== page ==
Studies indicate the population Haitian of child domestic workers rose from some 172,000 in 2002 to roughly 286,000 in 2014 — four years after an earthquake flattened much of Port au Prince and outlying areas, killing as many as 300,000 and leaving some 1.5 million people homeless.
Now child advocates in the hemisphere’s poorest country are bracing for yet another in-crease of youngsters like Watson driven into unpaid servitude.
The Trump administration is weighing an end to a humanitarian program that has protected nearly 60,000 Haitians from deportation since that earthquake — a “temporary protected status” based on the assumption their homeland could not absorb them following the disaster. If the program known as TPS is not extended, people could be sent back to Haiti starting in January.
Such mass deportation would cut off remittances that keep many Haitian families fed in a country where deep poverty is the primary force behind the restavek practice.
“There’s no doubt an end to TPS will create far more restaveks,” said prominent Haitian child advocate Gertrude Sejour.
Social researchers in Haiti say the cultural practice is complex, even though it’s often de-cried as a form of modern-day slavery. A 2015 study commissioned partly by Unicef found that roughly 25 percent of Hai-tian children between 5 and 17 live apart from their parents, though most live with relations and not all are child domestic workers.
An estimated 30,000 children also live in residential centers in Haiti. Though often described as “orphans,” the vast majority of the children have at least one living parent and have been placed in the often poorly regulated centers because their families cannot support them or pay for their schooling, child welfare advocates say.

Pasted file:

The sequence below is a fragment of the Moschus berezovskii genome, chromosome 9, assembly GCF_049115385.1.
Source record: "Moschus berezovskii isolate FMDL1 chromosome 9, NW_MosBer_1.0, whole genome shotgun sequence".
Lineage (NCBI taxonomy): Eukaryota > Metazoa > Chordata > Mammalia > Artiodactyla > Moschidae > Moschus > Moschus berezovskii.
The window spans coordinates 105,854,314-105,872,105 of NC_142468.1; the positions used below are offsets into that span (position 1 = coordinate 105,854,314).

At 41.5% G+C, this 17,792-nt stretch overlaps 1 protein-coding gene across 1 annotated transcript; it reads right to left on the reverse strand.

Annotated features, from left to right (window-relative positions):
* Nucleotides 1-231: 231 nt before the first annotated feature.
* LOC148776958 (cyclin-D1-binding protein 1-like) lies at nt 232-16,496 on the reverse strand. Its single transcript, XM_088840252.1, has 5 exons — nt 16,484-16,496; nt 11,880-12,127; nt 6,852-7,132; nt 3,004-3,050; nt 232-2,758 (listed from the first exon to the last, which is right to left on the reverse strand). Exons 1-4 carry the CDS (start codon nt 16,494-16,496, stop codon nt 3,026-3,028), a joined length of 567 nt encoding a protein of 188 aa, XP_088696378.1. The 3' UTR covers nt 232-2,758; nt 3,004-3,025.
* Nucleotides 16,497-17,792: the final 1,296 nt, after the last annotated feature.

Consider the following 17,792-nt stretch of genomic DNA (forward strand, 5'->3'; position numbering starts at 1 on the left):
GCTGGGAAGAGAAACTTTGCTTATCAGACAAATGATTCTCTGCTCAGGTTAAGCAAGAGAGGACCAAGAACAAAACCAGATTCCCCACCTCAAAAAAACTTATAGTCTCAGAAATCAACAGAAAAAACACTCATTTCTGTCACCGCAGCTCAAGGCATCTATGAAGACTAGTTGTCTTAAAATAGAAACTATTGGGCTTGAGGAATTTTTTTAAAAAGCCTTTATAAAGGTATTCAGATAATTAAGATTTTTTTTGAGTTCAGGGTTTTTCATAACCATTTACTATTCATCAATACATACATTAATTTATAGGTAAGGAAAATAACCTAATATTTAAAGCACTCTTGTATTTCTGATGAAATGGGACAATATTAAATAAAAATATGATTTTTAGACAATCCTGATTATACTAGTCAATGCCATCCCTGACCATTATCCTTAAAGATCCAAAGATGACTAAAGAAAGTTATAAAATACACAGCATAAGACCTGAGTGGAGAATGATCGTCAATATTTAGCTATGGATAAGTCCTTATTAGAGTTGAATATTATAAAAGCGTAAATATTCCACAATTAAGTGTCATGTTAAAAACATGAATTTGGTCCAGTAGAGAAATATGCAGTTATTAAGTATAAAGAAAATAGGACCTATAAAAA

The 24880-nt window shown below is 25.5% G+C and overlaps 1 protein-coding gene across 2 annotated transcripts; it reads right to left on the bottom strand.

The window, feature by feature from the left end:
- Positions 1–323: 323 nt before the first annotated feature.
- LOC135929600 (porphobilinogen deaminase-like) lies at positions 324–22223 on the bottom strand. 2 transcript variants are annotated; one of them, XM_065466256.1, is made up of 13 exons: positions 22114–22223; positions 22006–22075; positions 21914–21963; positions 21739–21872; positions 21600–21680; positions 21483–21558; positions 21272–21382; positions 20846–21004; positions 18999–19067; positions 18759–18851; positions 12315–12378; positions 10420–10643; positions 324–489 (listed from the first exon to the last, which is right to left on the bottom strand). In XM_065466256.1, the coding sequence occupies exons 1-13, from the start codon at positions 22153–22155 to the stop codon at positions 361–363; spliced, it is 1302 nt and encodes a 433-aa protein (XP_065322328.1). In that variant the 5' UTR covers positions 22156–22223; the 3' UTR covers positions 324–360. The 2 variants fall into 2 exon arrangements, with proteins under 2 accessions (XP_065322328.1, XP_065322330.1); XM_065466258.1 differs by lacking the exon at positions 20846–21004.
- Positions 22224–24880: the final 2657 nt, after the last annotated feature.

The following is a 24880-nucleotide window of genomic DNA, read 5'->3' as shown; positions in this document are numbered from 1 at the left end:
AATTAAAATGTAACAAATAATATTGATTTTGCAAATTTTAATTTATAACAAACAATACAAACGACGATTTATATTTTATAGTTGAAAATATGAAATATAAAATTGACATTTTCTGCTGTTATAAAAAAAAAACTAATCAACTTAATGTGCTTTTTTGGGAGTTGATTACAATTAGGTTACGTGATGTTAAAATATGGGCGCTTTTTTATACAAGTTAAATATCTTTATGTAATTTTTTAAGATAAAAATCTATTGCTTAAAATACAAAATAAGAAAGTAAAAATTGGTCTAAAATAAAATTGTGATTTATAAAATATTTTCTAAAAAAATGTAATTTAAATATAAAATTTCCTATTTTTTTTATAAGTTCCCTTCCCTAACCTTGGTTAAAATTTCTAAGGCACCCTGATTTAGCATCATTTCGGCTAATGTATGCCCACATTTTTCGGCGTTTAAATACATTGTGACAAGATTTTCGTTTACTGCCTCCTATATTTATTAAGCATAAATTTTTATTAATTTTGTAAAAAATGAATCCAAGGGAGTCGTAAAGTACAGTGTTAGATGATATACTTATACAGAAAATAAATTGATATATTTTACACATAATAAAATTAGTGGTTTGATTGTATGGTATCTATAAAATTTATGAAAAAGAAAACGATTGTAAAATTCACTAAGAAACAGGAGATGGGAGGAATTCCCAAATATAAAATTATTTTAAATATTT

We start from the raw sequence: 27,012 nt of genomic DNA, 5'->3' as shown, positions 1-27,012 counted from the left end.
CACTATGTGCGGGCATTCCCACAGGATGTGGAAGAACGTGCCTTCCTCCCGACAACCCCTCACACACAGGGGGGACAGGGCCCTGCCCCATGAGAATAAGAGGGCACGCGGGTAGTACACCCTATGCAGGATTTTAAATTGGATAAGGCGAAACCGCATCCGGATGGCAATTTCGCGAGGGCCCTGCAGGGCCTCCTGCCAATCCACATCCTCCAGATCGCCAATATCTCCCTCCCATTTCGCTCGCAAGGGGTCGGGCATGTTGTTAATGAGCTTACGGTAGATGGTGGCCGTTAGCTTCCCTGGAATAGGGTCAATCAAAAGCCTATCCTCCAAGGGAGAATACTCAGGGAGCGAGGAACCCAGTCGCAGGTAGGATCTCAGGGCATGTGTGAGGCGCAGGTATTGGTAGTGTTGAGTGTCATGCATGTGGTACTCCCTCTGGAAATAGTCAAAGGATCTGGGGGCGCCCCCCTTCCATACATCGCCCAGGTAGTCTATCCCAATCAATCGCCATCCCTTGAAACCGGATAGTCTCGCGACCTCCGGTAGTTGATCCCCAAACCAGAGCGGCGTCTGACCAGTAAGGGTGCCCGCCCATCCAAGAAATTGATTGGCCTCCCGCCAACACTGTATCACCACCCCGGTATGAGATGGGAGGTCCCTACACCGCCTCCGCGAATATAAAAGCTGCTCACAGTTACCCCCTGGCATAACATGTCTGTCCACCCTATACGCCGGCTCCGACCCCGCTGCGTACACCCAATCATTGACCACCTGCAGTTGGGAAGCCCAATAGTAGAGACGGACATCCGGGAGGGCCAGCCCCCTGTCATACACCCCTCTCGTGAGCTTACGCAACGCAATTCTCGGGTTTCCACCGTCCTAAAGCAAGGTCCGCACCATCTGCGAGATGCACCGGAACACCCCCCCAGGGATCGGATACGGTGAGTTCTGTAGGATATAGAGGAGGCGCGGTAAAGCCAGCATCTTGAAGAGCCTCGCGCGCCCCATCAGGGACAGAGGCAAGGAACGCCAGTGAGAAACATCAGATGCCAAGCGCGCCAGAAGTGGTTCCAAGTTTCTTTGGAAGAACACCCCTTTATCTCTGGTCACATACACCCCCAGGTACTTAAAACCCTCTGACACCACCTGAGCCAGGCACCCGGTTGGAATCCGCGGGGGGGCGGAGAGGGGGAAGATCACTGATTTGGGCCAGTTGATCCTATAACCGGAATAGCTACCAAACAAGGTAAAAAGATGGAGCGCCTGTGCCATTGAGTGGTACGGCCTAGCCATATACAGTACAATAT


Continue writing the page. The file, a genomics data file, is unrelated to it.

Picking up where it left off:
“In some regions of the country it’s even considered an honor to send their children to the city,” said Mariana Rendon, protection officer with Haiti’s office of the International Organization for Migration.
Glenn Smucker, a cultural anthropologist known for extensive work on Haiti, said that children staying with people other than their parents are more vulnerable to abuse and heavier workloads, but that their treatment varies a great deal.
“The longstanding practice
of placing children outside the home generally includes an understanding that the receiving household will send the child to school in exchange for doing household chores, in a social and cultural context where children are expected to do work whether they live at home or with others,” Smucker said.
For some kids, the arrangement works out. They’re treated well, often with extended families, and caretakers pay their school.